CRF requests year-long loans for rice millers

Content image - Phnom Penh Post
Cambodian farmers transplant rice seedlings in the paddy field.

The Cambodia Rice Federation (CRF) has asked the state-owned Agricultural and Rural Development Bank (ARDB) to extend its loan repayment period to 12 months to help rice millers buy paddy.

The request was made on Wednesday at a meeting with Cambodia Chamber of Commerce (CCC) Kith Meng on the progress and impact of Covid-19 on the private sector at the CCC.

 

CRF president Song Saran told The Post that the current ARDB loan repayment period is too short and could hinder its members’ ability to purchase paddy from farmers.

He said he stressed to the CCC that the upcoming harvest season would be especially harsh, with members scrambling to buy a slow supply of paddy.

“Most of our members say the repayment period goes by too quickly and it is not effective in helping buy paddy,” he said. “We suggest offering longer [repayment terms] on loans for stockpiling.”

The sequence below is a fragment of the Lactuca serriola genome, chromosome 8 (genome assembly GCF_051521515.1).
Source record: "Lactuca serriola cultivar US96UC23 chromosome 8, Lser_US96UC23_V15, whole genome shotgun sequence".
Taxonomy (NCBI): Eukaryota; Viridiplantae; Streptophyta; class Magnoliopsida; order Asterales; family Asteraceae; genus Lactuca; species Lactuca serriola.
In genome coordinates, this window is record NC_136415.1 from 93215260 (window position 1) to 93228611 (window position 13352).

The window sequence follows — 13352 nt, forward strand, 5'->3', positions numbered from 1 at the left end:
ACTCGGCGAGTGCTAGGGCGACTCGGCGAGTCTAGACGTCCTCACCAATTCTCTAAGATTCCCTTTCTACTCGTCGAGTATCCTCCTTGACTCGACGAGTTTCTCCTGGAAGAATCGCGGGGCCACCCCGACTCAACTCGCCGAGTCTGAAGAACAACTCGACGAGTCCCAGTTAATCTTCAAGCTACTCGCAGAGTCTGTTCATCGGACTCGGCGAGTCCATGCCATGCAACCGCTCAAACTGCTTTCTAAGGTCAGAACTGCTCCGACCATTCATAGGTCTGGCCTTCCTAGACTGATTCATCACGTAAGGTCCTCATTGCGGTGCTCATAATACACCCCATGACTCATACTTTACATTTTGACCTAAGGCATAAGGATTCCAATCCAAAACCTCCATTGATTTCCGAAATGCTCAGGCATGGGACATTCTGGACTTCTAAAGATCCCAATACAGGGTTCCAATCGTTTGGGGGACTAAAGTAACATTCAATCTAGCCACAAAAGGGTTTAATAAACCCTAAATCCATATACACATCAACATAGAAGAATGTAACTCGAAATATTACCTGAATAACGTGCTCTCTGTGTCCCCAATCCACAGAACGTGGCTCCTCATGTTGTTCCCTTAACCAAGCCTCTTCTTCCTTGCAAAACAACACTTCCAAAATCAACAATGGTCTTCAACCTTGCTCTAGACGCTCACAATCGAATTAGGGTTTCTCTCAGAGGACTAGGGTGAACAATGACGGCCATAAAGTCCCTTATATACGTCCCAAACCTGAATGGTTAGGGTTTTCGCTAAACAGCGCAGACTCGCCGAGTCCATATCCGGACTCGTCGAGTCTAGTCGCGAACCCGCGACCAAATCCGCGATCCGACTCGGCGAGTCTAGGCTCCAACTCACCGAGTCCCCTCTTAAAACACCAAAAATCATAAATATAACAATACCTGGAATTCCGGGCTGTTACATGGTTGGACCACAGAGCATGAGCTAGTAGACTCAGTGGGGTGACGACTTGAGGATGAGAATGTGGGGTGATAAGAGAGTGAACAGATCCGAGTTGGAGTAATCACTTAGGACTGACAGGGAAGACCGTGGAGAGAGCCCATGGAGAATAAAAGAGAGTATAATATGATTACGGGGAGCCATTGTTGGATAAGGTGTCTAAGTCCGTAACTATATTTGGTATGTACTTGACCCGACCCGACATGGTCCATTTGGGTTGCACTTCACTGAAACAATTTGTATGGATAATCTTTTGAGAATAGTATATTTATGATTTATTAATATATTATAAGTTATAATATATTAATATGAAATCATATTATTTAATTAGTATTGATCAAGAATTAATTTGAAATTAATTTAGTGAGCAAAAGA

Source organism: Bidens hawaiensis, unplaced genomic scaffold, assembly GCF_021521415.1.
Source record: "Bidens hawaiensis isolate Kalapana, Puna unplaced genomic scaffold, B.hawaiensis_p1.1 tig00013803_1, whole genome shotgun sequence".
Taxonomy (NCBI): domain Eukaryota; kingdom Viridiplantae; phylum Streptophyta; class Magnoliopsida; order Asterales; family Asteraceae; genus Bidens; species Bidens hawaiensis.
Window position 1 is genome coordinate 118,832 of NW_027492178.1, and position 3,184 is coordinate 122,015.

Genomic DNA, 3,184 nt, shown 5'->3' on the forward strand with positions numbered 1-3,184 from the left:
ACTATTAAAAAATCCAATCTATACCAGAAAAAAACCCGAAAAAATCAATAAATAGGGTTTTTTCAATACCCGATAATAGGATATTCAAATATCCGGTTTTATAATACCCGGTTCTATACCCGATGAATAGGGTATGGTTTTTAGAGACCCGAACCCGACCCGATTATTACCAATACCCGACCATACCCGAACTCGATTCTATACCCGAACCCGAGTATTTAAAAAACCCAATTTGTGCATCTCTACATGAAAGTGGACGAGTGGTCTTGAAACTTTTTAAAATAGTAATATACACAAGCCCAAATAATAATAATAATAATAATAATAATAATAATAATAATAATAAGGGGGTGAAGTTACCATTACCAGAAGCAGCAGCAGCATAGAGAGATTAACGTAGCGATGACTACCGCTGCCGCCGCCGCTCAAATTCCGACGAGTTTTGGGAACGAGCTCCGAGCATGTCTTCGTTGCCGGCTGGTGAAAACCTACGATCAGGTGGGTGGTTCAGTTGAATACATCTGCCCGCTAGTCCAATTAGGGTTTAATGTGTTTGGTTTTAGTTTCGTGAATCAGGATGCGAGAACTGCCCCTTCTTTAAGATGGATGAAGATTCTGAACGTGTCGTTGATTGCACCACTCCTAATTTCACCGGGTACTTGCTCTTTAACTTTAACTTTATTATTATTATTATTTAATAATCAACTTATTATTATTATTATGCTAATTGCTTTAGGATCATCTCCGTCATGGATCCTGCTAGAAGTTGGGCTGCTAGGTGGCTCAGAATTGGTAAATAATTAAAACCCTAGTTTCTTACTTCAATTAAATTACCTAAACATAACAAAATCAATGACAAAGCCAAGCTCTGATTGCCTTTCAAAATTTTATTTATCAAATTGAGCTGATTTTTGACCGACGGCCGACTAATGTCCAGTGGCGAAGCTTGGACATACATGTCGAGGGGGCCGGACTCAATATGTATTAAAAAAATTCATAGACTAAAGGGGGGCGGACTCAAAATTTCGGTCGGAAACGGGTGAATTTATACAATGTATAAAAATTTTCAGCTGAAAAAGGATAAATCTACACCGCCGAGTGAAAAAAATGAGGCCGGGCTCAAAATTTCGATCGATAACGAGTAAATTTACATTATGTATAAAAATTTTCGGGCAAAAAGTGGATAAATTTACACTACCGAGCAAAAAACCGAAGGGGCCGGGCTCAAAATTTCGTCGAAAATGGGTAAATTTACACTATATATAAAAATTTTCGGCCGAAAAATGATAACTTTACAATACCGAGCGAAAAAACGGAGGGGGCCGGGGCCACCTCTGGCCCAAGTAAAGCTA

Saran said the rice sector needs between $80 and $120 million in capital investment to hit the big one-million-tonne milestone in milled-rice exports.

Chan Pich, general manager of rice miller and exporter Signatures of Asia Co Ltd, said approval of the CRF’s request would be a boon for the private sector’s paddy purchase target.

He said his company plans to buy 200,000 tonnes of the new fragrant variety of paddy Sen Kra’op during its harvest season, which begins next month.

 

“We would like a longer [repayment] period to make the best use of our loans. The time is too tight, leaving us in a precarious position. Giving us as long as a year would be a real blessing,” he said.

ARDB CEO Kao Thach could not be reached for comment on Thursday. However, the CRF’s Saran said ARDB had accepted the proposal and promised to forward it to the government for review and approval.

In March, the ARDB released a $50 million fund to provide low-interest loans to enterprises and entrepreneurs in the agricultural industry ranging between $10,000 and $300,000.

The government in May decided to cut the annual interest rates from six to five per cent for working capital and from 6.5 to 5.5 per cent for capital investment, without service charges.